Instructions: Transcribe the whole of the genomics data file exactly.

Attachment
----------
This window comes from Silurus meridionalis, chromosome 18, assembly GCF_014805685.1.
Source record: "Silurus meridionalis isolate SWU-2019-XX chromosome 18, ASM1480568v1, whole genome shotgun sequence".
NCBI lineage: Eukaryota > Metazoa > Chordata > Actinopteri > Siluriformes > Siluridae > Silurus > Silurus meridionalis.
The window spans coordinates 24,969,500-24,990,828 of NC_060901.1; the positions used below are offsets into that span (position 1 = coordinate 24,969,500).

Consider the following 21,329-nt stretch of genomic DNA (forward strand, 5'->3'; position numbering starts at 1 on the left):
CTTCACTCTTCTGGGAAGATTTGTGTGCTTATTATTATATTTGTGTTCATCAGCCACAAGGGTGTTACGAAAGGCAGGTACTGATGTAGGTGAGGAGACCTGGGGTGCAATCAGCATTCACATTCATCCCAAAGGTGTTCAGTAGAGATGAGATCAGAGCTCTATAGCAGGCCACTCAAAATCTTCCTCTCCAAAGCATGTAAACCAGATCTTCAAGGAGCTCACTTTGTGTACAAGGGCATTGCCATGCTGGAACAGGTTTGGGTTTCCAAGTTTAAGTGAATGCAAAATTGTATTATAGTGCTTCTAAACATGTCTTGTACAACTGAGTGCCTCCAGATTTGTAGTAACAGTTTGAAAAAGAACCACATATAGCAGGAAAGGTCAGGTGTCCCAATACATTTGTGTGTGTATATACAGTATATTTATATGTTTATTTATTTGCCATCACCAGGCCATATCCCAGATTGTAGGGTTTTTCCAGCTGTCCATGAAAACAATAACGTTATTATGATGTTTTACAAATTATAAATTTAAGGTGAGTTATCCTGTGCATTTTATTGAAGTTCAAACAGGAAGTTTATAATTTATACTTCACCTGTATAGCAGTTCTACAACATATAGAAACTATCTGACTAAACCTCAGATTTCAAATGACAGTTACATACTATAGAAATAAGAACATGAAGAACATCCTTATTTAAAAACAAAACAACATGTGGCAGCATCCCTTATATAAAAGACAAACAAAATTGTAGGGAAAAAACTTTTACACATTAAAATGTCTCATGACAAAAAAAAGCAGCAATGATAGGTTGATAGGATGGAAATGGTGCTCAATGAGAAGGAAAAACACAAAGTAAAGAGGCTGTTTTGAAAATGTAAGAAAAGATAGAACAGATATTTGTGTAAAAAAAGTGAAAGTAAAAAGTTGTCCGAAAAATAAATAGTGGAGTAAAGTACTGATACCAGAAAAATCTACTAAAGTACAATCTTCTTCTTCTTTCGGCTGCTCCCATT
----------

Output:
This window comes from Silurus meridionalis, chromosome 18, assembly GCF_014805685.1.
Source record: "Silurus meridionalis isolate SWU-2019-XX chromosome 18, ASM1480568v1, whole genome shotgun sequence".
NCBI lineage: Eukaryota > Metazoa > Chordata > Actinopteri > Siluriformes > Siluridae > Silurus > Silurus meridionalis.
The window spans coordinates 24,969,500-24,990,828 of NC_060901.1; the positions used below are offsets into that span (position 1 = coordinate 24,969,500).

Consider the following 21,329-nt stretch of genomic DNA (forward strand, 5'->3'; position numbering starts at 1 on the left):
CTTCACTCTTCTGGGAAGATTTGTGTGCTTATTATTATATTTGTGTTCATCAGCCACAAGGGTGTTACGAAAGGCAGGTACTGATGTAGGTGAGGAGACCTGGGGTGCAATCAGCATTCACATTCATCCCAAAGGTGTTCAGTAGAGATGAGATCAGAGCTCTATAGCAGGCCACTCAAAATCTTCCTCTCCAAAGCATGTAAACCAGATCTTCAAGGAGCTCACTTTGTGTACAAGGGCATTGCCATGCTGGAACAGGTTTGGGTTTCCAAGTTTAAGTGAATGCAAAATTGTATTATAGTGCTTCTAAACATGTCTTGTACAACTGAGTGCCTCCAGATTTGTAGTAACAGTTTGAAAAAGAACCACATATAGCAGGAAAGGTCAGGTGTCCCAATACATTTGTGTGTGTATATACAGTATATTTATATGTTTATTTATTTGCCATCACCAGGCCATATCCCAGATTGTAGGGTTTTTCCAGCTGTCCATGAAAACAATAACGTTATTATGATGTTTTACAAATTATAAATTTAAGGTGAGTTATCCTGTGCATTTTATTGAAGTTCAAACAGGAAGTTTATAATTTATACTTCACCTGTATAGCAGTTCTACAACATATAGAAACTATCTGACTAAACCTCAGATTTCAAATGACAGTTACATACTATAGAAATAAGAACATGAAGAACATCCTTATTTAAAAACAAAACAACATGTGGCAGCATCCCTTATATAAAAGACAAACAAAATTGTAGGGAAAAAACTTTTACACATTAAAATGTCTCATGACAAAAAAAAGCAGCAATGATAGGTTGATAGGATGGAAATGGTGCTCAATGAGAAGGAAAAACACAAAGTAAAGAGGCTGTTTTGAAAATGTAAGAAAAGATAGAACAGATATTTGTGTAAAAAAAGTGAAAGTAAAAAGTTGTCCGAAAAATAAATAGTGGAGTAAAGTACTGATACCAGAAAAATCTACTAAAGTACAATCTTCTTCTTCTTTCGGCTGCTCCCATT